2020 Election
At an Aug. 22 “Save the Children” rally in St. Paul, Minn., protesters trumpet elements of the QAnon conspiracy theory
Stephen Maturen—Getty Images
September 10, 2020 6:26 AM EDT

Kelly Ferro is a busy mom on her way to the post office: leather mini-backpack, brunet topknot, turquoise pedicure with a matching ombré manicure. A hairdresser from Kenosha, Wis., Ferro didn’t vote in 2016 but has since become a strong supporter of Donald Trump. “Why does the news hate the President so much?” she says. “I went down the rabbit hole. I started doing a lot of research.”

When I ask what she means by research, something shifts. Her voice has the same honey tone as before, and her face is as friendly as ever. But there’s an uncanny flash as she says, “This is where I don’t know what I can say, because what’s integrated into our system, it stems deep. And it has to do with really corrupt, evil, dark things that have been hidden from the public. Child sex trafficking is one of them.”

Ferro may not have even realized it, but she was parroting elements of the QAnon conspiracy theory, a pro-Trump viral delusion that began in 2017 and has spread widely over recent months, migrating from far-right corners of the Internet to infect ordinary voters in the suburbs. Its followers believe President Trump is a hero safeguarding the world from a “deep state” cabal of Satan-worshipping pedophiles, Democratic politicians and Hollywood celebrities who run a global sex-trafficking ring, harvesting the blood of children for life-sustaining chemicals.

None of this is even remotely true. But an alarming number of Americans have been exposed to these wild ideas. There are thousands of QAnon groups and pages on Facebook, with millions of members, according to an internal company document reviewed by NBC News. Dozens of QAnon-friendly candidates have run for Congress, and at least three have won GOP primaries. Trump has called its adherents “people that love our country.”

In more than seven dozen interviews conducted in Wisconsin in early September, from the suburbs around Milwaukee to the scarred streets of Kenosha in the aftermath of the Jacob Blake shooting, about 1 in 5 voters volunteered ideas that veered into the realm of conspiracy theory, ranging from QAnon to the notion that COVID-19 is a hoax. Two women in Ozaukee County calmly informed me that an evil cabal operates tunnels under the U.S. in order to rape and torture children and drink their blood. A Joe Biden supporter near a Kenosha church told me votes don’t matter, because “the elites” will decide the outcome of the election anyway. A woman on a Kenosha street corner explained that Democrats were planning to bring in U.N. troops before the election to prevent a Trump win.

It’s hard to know exactly why people believe what they believe. Some had clearly been exposed to QAnon conspiracy theorists online. Others seemed to be repeating false ideas espoused in Plandemic, a pair of conspiracy videos featuring a discredited former medical researcher that went viral, spreading the notion that COVID-19 is a hoax across social media. (COVID-19 is not a hoax.) When asked where they found their information, almost all these voters were cryptic: “Go online,” one woman said. “Dig deep,” added another. They seemed to share a collective disdain for the mainstream media–a skepticism that has only gotten stronger and deeper since 2016. The truth wasn’t reported, they said, and what was reported wasn’t true.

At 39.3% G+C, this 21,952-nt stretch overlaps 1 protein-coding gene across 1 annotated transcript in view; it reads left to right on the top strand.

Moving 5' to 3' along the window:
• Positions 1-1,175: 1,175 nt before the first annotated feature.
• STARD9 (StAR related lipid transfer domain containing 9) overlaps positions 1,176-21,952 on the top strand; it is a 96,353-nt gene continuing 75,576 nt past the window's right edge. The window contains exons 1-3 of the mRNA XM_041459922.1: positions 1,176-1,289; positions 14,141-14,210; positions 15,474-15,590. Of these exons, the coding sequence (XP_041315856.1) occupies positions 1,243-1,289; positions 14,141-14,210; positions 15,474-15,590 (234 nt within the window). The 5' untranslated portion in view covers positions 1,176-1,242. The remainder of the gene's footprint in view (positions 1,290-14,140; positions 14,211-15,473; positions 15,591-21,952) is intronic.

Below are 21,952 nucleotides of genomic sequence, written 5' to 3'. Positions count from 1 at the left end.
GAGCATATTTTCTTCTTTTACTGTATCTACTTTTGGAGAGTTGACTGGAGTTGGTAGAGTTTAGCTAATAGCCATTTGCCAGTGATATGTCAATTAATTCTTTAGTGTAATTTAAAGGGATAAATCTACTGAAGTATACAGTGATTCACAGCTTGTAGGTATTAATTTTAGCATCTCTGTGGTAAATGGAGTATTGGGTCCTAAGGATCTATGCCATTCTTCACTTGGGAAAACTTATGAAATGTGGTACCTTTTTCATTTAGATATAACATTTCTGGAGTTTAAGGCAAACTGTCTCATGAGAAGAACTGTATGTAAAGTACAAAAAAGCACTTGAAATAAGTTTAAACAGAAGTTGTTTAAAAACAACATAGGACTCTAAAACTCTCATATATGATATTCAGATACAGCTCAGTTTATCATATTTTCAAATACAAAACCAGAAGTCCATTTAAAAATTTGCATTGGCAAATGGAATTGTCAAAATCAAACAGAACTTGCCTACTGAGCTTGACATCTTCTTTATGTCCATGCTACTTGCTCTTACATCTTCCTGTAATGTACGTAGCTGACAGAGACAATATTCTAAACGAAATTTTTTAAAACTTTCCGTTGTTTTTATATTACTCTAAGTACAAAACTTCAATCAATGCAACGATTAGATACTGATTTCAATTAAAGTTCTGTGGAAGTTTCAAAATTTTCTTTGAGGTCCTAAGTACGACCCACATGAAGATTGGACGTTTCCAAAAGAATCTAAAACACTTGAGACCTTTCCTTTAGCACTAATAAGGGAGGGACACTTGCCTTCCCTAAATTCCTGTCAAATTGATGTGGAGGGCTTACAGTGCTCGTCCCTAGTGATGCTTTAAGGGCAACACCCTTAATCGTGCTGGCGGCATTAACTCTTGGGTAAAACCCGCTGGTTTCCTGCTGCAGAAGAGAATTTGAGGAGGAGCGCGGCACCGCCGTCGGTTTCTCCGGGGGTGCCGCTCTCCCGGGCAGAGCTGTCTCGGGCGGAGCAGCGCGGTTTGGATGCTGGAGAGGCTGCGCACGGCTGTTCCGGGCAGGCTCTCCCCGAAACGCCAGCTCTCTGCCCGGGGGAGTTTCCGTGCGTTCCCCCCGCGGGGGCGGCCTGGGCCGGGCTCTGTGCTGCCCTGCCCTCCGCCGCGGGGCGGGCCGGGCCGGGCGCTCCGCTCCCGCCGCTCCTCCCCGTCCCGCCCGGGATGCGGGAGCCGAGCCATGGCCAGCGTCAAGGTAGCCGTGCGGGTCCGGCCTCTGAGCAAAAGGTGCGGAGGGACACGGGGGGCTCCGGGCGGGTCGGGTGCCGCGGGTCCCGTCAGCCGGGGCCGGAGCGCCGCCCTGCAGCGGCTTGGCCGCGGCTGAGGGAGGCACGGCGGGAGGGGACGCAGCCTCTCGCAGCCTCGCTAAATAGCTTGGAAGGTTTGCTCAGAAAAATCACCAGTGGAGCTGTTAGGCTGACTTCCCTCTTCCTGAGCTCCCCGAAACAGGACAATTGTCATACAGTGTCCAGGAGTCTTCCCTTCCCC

This matters not just because of what these voters believe but also because of what they don’t. The facts that should anchor a sense of shared reality are meaningless to them; the news developments that might ordinarily inform their vote fall on deaf ears. They will not be swayed by data on coronavirus deaths, they won’t be persuaded by job losses or stock market gains, and they won’t care if Trump called America’s fallen soldiers “losers” or “suckers,” as the Atlantic reported, because they won’t believe it. They are impervious to messaging, advertising or data. They aren’t just infected with conspiracy; they appear to be inoculated against reality.

A man in a QAnon shirt appears outside a Trump rally in Tulsa, Okla., on June 20
Sinna Nasseri

Democracy relies on an informed and engaged public responding in rational ways to the real-life facts and challenges before us. But a growing number of Americans are untethered from that. “They’re not on the same epistemological grounding, they’re not living in the same worlds,” says Whitney Phillips, a professor at Syracuse who studies online disinformation. “You cannot have a functioning democracy when people are not at the very least occupying the same solar system.”

American politics has always been prone to spasms of conspiracy. The historian Richard Hofstadter famously called it “an arena for angry minds.” In the late 18th and early 19th centuries, Americans were convinced that the Masons were an antigovernment conspiracy; populists in the 1890s warned of the “secret cabals” controlling the price of gold; in the 20th century, McCarthyism and the John Birch Society fueled a wave of anti-Communist delusions that animated the right. More recently, Trump helped seed a racist lie that President Barack Obama was not born in the U.S.